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Prismatic Confinement Induces Tunable Orientation in Plasmonic Supercrystals


Throughout history, scientists have looked to Nature for inspiration and attempted to replicate the intricate complex structures formed by self-assembly. In the context of synthetic supercrystals, achieving such complexity remains a challenge due to the highly symmetric nature of most nanoparticles (NPs). Previous works have shown intricate coupling between the self-assembly of NPs and confinement in templates such as emulsion droplets (spherical confinement) or tubes (cylindrical confinement). This study focuses on the interplay between anisotropic NP shape and tunable “prismatic confinement” leading to the self-assembly of supercrystals in cavities featuring polygonal cross-sections. A multiscale characterization strategy is employed to investigate the orientation and structure of the supercrystals, locally and at the ensemble level. Our findings highlight the role of the mold interface in guiding the growth of distinct crystal domains: each side of the mold directs the formation of a monodomain that extends until it encounters another, leading to the creation of grain boundaries. Computer simulations in smaller prismatic cavities were conducted to predict the effect of increased confinement. Comparison between prismatic confinement and cylindrical confinement shows that flat interfaces are key to orient the growth of supercrystals. This work shows a method of inducing orientation in plasmonic supercrystals and controlling their textural defects, thus offering insight into the design of functional metasurfaces and hierarchical structured devices.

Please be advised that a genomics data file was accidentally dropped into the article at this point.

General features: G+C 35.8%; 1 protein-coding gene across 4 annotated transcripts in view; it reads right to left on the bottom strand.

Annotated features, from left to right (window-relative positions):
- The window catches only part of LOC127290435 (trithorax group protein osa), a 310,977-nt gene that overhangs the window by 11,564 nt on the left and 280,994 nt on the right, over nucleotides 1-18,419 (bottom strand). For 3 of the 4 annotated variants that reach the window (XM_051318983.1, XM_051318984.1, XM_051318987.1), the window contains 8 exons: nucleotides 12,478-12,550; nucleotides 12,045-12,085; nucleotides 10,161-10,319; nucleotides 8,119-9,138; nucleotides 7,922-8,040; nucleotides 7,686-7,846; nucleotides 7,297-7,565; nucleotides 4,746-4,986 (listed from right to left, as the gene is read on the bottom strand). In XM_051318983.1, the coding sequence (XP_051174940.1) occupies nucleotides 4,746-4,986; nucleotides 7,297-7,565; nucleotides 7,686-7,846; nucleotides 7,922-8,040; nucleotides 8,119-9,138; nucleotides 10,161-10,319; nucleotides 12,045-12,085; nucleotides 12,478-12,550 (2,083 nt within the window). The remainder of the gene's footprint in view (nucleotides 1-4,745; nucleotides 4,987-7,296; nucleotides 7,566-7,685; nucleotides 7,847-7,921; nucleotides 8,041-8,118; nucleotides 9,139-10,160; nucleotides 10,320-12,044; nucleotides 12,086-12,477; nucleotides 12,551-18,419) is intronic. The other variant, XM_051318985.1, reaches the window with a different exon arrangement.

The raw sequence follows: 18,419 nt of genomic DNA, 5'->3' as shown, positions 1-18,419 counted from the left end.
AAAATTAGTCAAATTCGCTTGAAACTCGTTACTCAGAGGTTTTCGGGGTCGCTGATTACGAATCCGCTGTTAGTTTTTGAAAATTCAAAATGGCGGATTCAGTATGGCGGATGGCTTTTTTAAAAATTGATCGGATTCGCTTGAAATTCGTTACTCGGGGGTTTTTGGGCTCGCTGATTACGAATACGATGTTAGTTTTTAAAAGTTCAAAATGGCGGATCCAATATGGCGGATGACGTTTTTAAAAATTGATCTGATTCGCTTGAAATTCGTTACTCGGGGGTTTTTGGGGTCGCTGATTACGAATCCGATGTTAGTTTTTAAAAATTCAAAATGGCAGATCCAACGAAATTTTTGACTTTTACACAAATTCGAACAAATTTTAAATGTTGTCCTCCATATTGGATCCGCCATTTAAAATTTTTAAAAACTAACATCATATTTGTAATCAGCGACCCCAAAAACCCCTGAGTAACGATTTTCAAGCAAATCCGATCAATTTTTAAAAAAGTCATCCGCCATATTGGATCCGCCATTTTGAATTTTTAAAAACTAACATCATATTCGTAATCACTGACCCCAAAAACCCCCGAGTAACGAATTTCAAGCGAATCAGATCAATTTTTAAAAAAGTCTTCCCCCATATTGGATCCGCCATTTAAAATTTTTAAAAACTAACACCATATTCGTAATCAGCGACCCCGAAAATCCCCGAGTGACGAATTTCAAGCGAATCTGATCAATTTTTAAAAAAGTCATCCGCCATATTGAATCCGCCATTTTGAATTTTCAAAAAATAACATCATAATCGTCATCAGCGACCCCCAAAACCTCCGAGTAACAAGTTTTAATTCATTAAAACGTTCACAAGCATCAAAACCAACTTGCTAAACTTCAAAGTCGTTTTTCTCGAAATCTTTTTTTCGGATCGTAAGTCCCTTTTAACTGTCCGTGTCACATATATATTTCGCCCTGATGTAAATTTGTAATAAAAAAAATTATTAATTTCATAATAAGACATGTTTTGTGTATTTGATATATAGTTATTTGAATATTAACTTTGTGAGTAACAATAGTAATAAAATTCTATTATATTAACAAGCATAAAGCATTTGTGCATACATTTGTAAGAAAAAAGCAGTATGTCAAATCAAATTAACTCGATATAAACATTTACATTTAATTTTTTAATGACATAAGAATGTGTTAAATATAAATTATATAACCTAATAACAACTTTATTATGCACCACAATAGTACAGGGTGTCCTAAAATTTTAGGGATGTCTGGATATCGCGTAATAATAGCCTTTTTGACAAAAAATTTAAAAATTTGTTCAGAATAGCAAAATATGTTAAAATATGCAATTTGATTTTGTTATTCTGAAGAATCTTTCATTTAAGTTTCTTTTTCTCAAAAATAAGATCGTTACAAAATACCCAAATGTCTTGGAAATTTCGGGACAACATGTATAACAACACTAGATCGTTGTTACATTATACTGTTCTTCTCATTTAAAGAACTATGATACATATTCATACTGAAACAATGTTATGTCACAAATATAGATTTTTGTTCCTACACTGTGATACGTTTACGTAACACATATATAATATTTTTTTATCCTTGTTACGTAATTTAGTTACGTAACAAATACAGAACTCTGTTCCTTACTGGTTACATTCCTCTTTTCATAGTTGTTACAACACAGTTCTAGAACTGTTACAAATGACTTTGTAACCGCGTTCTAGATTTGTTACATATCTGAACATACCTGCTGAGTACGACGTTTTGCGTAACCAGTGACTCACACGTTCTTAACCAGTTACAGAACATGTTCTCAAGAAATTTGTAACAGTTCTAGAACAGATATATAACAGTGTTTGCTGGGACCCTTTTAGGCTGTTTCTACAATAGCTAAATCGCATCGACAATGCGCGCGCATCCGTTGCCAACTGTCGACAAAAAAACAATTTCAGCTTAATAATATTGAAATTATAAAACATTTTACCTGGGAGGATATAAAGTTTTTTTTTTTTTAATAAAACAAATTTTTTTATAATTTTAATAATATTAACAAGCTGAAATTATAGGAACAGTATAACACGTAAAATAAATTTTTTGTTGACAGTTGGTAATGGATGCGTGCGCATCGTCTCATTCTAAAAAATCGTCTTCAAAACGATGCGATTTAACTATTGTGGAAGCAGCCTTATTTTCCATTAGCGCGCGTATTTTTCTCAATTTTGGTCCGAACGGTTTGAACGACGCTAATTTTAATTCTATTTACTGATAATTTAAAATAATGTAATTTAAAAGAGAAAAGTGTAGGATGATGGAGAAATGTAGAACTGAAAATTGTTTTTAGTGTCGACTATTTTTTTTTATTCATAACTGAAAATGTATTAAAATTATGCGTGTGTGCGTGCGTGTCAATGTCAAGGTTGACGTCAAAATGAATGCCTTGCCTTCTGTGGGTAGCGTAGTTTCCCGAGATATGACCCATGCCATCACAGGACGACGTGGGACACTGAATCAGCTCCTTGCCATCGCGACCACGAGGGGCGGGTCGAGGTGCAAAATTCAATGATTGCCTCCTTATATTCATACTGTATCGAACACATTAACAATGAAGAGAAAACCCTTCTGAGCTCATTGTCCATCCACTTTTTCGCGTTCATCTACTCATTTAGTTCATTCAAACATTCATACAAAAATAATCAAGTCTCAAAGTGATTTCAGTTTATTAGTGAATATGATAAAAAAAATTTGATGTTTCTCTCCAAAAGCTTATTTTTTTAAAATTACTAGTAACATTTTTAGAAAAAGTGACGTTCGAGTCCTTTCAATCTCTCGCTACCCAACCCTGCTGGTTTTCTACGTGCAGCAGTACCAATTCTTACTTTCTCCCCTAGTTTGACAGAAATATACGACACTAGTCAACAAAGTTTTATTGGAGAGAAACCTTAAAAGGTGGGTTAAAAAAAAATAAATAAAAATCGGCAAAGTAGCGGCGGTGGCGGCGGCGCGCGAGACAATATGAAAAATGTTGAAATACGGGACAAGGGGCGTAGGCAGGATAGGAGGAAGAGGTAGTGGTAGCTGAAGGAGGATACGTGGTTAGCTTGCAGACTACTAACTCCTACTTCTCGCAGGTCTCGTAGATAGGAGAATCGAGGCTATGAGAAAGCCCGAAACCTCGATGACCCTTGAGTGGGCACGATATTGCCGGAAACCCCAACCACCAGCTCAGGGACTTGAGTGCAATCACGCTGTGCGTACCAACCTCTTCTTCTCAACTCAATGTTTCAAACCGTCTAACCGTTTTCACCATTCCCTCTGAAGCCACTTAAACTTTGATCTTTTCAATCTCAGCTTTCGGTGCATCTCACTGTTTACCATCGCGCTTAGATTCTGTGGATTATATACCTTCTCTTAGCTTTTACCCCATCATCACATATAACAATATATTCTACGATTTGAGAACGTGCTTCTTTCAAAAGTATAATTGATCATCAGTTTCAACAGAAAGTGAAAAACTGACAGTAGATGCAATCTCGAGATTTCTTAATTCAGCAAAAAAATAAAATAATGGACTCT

See article @ ACS Nano: DOI: 10.1021/acsnano.3c12799